Moomah the Magazine
Sending Off A Happy Camper

Sending Off A Happy Camper

-- Joanna A. Robin, Ph.D.
Columbia University Clinic for Anxiety and Related Disorders (CUCARD)

This is the time of year when time becomes unstructured - the bells and rules of school are no longer, and kids are free to roam, play and connect with each other independently. For many kids, much of this independent socializing happens at Summer Camp. Often the high point in many of our minds as the time when we made our own rules, found our creativity at the craft table, maybe even had our first kiss, summer camp can be what your child most looks forward to in the year. But it may also pose some new feelings and anxieties which require that both parent and child do some work to understand and move beyond.

For children who tend to be more anxious, the idea of camp can be a looming, dark, and frightening idea and one to avoid at all costs. Some anxiety is normal for young children, especially those going off to camp for the first time. Kinds wonder, "Will I make new friends?" "What if the kids don’t like me?" "What if I miss you too much?" "Where will you and daddy be all summer?" "Will you forget about me?" Most children will adjust within the first few days and eventually grow out of these anxious jitters. They learn right away that their thoughts were just that - thoughts and not realities. They realize there are plenty of kids around to meet and make friends with, the counselors are really fun and caring people, and after the moment they watch you leave, they know the world has not ended and the fun begins.

Still, if you’re beginning to feel that your soon-to-be camper is not showing the right amount of “I can’t wait to bust out of here and have fun," enthusiasm but rather they are unpacking their bags faster than you can pack, and hiding the hiking boots and sleeping bag in all sorts of odd places, here are a few tips for you parents to make the transition to camp easier.

Prepare your child for the start of camp early on.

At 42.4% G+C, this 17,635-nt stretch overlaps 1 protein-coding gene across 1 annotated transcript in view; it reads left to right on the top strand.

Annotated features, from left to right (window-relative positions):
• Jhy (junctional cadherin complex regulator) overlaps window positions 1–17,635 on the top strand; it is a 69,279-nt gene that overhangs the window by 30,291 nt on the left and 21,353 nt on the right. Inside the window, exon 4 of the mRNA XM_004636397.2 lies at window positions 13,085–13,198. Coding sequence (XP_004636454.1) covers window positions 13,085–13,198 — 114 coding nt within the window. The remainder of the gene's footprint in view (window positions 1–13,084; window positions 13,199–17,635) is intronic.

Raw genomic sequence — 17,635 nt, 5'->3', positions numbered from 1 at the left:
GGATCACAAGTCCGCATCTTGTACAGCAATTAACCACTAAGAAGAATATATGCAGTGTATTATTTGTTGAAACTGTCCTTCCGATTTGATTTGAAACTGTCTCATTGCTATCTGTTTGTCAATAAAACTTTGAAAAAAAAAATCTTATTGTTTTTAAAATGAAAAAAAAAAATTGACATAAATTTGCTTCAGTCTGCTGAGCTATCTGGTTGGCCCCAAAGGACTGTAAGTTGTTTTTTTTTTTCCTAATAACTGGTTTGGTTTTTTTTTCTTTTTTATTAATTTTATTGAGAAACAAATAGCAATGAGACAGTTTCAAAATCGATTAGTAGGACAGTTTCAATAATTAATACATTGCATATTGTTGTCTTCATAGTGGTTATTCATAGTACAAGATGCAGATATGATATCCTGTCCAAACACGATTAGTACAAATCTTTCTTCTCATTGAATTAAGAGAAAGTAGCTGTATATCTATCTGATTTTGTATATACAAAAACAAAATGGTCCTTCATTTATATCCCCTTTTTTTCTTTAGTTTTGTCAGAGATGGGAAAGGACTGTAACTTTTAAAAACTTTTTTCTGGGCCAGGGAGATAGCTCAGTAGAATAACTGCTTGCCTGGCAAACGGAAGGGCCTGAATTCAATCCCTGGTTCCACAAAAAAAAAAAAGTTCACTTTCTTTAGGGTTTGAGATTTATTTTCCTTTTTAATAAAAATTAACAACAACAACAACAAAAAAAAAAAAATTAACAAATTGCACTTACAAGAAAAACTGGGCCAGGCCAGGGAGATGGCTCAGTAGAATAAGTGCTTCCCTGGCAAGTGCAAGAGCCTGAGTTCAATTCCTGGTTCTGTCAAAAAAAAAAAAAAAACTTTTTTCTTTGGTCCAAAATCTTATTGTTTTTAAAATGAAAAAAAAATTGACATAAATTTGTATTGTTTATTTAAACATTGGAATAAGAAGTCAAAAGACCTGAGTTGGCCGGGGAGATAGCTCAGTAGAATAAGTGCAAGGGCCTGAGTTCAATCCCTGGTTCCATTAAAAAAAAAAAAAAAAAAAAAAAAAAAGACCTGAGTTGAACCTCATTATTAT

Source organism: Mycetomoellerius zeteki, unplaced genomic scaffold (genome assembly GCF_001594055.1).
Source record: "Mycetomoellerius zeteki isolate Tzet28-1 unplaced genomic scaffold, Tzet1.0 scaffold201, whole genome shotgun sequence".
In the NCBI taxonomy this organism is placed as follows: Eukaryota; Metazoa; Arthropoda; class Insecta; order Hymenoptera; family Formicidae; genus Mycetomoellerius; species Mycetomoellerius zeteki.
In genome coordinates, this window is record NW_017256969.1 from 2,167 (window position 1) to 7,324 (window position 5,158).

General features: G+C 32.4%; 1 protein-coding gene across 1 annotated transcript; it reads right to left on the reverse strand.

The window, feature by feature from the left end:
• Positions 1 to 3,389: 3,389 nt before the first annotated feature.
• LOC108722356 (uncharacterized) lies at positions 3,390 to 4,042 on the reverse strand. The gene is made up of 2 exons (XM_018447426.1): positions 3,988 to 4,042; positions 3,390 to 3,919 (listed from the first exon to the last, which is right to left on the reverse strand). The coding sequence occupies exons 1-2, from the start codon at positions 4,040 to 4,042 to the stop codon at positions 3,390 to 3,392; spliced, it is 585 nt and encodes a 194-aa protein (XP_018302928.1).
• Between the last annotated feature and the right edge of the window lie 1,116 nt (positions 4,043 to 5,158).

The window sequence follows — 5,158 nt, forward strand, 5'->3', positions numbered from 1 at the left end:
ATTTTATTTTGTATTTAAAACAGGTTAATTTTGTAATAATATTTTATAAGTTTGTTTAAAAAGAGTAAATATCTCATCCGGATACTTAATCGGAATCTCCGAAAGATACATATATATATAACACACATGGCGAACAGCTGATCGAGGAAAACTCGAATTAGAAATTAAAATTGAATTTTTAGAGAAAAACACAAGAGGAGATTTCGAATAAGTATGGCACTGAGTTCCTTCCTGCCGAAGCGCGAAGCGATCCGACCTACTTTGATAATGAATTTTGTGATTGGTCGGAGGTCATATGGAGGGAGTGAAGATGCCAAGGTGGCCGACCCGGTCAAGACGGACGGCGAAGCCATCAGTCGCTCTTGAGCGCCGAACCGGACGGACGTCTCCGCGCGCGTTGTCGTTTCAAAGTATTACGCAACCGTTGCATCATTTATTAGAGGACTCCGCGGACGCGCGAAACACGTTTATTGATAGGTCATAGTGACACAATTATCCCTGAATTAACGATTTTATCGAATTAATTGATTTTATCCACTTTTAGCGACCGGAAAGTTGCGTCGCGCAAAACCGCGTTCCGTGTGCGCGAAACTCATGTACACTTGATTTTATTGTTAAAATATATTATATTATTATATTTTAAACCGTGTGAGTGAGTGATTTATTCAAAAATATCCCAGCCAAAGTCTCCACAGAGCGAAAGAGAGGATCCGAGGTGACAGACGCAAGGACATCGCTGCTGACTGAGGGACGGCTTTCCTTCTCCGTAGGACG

If possible, try to visit any day camp with your child before the session begins and bring a camera along to take photographs of your child enjoying himself. Looking through these photos in the weeks before leaving can often help your child become familiar with the camp.  If your child is going to an overnight camp where he or she will sleep away from home, watch the camp’s video or look at the website together. Finding out the daily schedule and the counselors’ names ahead of time will help you talk to your child about what the days will be like and who will take care of him. You may consider connecting with any child in your school or neighborhood who may be going away to camp with your child. Or, if your child is interested in pretend play, you can also role-play dropping them off at camp successfully. Finally, borrowing books at your local library on starting camp (or school) may lead to valuable discussions about your child’s fears: read the books together, asking questions and talking through feelings before they happen.

Talk about emotions.

As parents, we may be tempted to immediately offer reassurance at the first sign of our child’s anxiety, assume we know what our child is afraid of, or attempts to minimize our child’s concerns with advice such as, “There is nothing to be scared of. Camp will be fun!”  Instead of downplaying their feelings, try to normalize your child’s anxiety and ask them about what they fear will happen while away from home. Try to validate their concerns while helping them feel brave. For example: “It is okay to feel scared about camp. I felt scared too when it was my first day... Then I started to have so much fun and I began to feel brave! I wonder if this might happen to you.”  More to the point, ask your child what they think they can do to help alleviate their feelings of fear. A conversation may go something like this:

"Mom, what if I don’t make any friends?" 

"Todd, tell me what you did to make friends at school."

"Well, I guess I sat next to kids and we started talking. I went to their house to play and we had fun!"

"Great. Now, tell me what you can do to make friends at camp."

"I can say hi to the kids when I get there. And, I’ll see who is in my cabin. Maybe I can sit with some kids at lunch and get to know them.  Or, I can ask the counselor to introduce me to some kids."

"That’s great! And remember, you won’t be the only new camper this year, so there will be other kids who are new and trying to make friends, too."


Show confidence.